How I Changed the Dynamic of my Classroom with this Practice

I taught sixth grade reading in Southwest Philadelphia for five years. 100% of the student body received free and reduced lunch. The food was disgusting and I don’t blame my students for refusing to eat many of the meals. We didn’t have a full kitchen so the option we had to choose for our students was a very basic plan which essentially involved heating up food in the plastic packaging they came in.

It was not uncommon for my students to cry in class because they were hungry or put their head down on their desk and refuse to get up. It’s pretty shocking to see a sixth grader cry (both boys and girls) because they’re so hungry. A first grader maybe because lots of things make them cry, but by sixth grade, you’re so much more aware of social norms. Crying in class is embarrassing. If you can help it, you don’t.

Care for Hungry Students
Whenever possible, I’d give hungry students food from my lunch. I had a mini fridge in my room and often kept cheese sticks and yogurt and gave them out whenever someone didn’t feel good because they were so hungry.

Finally, my fifth year of teaching I decided to try this out and there was an immediate difference in the attitudes of my students. I’m kicking myself for not starting it sooner.

At the beginning of each class, I used a “Do Now.” A Do Now is something students are supposed to do as soon as they walk into the class. It helps with the transition and gets students working right away. In the past, my Do Nows were academic and based on previous learning. I finally decided that something not based on academics was actually way more important and would increase my ability to properly teach my students.

1. Right now I’m feeling __________________ because…
And then I chose one of the following prompts:

2. I need to tell you… This weekend I… This weekend I’m going to…

While my students filled this out, I walked around the room with snacks. I sold granola bars and fruit snacks for a quarter. I bought bulk packs from the grocery outlet with my own money originally and then would use whatever money I “made” to buy more. Working in the city, my students usually had some money on them because they walked to and from school or took public transportation.

When I stopped at their desk to see if they wanted a snack, I read their Do Now answers and would say a quick response to whatever they wrote down. In sixth grade, it was super common for frustrations from one class to carry over to the other. If they had a bad interaction with a previous teacher it was hard for them to shake it off. By having this routine in place, I was able to tell quickly who was having a hard time and may need a few minutes to bounce back. I could send kids to the water fountain who had a headache, run to the bathroom for a stomachache, back to “Alaska” (a place to chill) who were angry, or console someone who was upset. All of this was done within the first five minutes of class. It was great for rapport building because there was also celebrating, high fiving and just generally learning about my students.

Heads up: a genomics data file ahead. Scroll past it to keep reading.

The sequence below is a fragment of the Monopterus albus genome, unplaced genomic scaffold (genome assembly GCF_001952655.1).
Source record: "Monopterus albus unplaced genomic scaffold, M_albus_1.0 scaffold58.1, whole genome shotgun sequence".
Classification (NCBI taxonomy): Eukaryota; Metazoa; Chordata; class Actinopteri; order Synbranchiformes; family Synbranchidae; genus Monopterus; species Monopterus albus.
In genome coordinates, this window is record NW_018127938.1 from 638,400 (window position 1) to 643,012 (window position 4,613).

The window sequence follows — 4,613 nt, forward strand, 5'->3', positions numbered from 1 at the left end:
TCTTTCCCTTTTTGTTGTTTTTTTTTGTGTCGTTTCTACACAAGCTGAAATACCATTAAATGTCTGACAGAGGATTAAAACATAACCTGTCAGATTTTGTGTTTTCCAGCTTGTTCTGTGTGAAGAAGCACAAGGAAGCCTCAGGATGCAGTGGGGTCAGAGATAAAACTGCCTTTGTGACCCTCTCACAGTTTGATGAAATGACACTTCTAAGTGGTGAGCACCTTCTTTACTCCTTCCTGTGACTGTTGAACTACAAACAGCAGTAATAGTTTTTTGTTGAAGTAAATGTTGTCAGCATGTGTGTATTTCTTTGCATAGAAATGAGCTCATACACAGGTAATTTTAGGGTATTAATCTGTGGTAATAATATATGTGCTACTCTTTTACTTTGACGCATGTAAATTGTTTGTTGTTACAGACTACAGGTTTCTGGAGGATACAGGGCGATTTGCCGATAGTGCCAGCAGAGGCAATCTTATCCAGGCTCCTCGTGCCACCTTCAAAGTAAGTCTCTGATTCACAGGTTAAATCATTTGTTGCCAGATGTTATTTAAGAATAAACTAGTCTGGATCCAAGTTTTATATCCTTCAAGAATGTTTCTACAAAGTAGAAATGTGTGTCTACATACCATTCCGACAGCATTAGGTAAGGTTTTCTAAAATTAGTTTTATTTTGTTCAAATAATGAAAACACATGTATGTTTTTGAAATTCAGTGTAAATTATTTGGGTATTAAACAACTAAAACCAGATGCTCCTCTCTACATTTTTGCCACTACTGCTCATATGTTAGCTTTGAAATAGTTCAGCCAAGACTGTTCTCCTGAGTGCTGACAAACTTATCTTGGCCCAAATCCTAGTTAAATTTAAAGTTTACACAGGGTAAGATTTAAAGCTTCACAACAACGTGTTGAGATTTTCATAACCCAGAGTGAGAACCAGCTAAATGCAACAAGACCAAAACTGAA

Was it academically rigorous? Nope. But it was really important. It took hardly any time out of instruction and ultimately ended up saving teaching time because problems were solved proactively.

Every day I saw students share their quarters to make sure their classmates weren’t hungry. I loved watching my kids happily snack on their granola bars as class began because I knew they felt cared about. It was honestly one of the best things I ever did as a teacher.

I know many schools have rules about teachers distributing food but from my experience, the district I worked in didn’t have the position to do that. It feels like a very suburban stance to regulate the food coming into the school. We just wanted our kids to have food in their bellies. There are SO many issues facing students in urban environments that food as motivation was often necessary. We competed for pizza parties and celebrated the PSSAs with an ice cream party. My school was much more relaxed with food so I knew doing this wouldn’t be an issue. You have to know your school and maybe have a conversation with your principal to see if this would work for your school community.

At the end of the year, I used all of the money I “made” by selling granola bars to buy water ice for the entire sixth grade.

Teachers, if you’re allowed to do this, I can’t recommend this enough! It’s next to impossible to reach a hungry kid and this is such an easy way to meet their needs. Please share this post with teachers you think may be able to try this!

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